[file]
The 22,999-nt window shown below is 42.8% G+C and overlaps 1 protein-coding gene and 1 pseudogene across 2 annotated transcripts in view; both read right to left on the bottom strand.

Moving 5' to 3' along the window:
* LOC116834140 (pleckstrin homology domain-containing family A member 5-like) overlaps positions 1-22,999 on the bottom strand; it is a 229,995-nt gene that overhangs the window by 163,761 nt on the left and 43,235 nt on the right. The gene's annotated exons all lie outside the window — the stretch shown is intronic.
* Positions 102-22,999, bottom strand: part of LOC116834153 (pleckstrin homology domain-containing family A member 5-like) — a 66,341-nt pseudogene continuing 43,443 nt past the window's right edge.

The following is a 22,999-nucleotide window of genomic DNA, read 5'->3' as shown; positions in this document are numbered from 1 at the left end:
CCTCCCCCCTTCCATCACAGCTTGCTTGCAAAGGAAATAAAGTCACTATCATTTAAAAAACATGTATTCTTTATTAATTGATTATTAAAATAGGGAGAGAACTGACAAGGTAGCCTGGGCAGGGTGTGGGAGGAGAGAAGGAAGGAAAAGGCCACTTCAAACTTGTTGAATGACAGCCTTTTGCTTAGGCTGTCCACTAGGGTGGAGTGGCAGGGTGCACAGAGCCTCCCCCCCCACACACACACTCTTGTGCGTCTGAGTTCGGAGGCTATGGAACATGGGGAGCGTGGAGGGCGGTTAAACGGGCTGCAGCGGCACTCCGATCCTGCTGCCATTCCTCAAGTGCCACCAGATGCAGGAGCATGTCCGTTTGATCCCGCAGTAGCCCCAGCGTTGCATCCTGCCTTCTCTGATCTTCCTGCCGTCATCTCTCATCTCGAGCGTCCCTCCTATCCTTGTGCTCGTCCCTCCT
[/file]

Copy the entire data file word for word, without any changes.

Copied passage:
The 22,999-nt window shown below is 42.8% G+C and overlaps 1 protein-coding gene and 1 pseudogene across 2 annotated transcripts in view; both read right to left on the bottom strand.

Moving 5' to 3' along the window:
* LOC116834140 (pleckstrin homology domain-containing family A member 5-like) overlaps positions 1-22,999 on the bottom strand; it is a 229,995-nt gene that overhangs the window by 163,761 nt on the left and 43,235 nt on the right. The gene's annotated exons all lie outside the window — the stretch shown is intronic.
* Positions 102-22,999, bottom strand: part of LOC116834153 (pleckstrin homology domain-containing family A member 5-like) — a 66,341-nt pseudogene continuing 43,443 nt past the window's right edge.

The following is a 22,999-nucleotide window of genomic DNA, read 5'->3' as shown; positions in this document are numbered from 1 at the left end:
CCTCCCCCCTTCCATCACAGCTTGCTTGCAAAGGAAATAAAGTCACTATCATTTAAAAAACATGTATTCTTTATTAATTGATTATTAAAATAGGGAGAGAACTGACAAGGTAGCCTGGGCAGGGTGTGGGAGGAGAGAAGGAAGGAAAAGGCCACTTCAAACTTGTTGAATGACAGCCTTTTGCTTAGGCTGTCCACTAGGGTGGAGTGGCAGGGTGCACAGAGCCTCCCCCCCCACACACACACTCTTGTGCGTCTGAGTTCGGAGGCTATGGAACATGGGGAGCGTGGAGGGCGGTTAAACGGGCTGCAGCGGCACTCCGATCCTGCTGCCATTCCTCAAGTGCCACCAGATGCAGGAGCATGTCCGTTTGATCCCGCAGTAGCCCCAGCGTTGCATCCTGCCTTCTCTGATCTTCCTGCCGTCATCTCTCATCTCGAGCGTCCCTCCTATCCTTGTGCTCGTCCCTCCT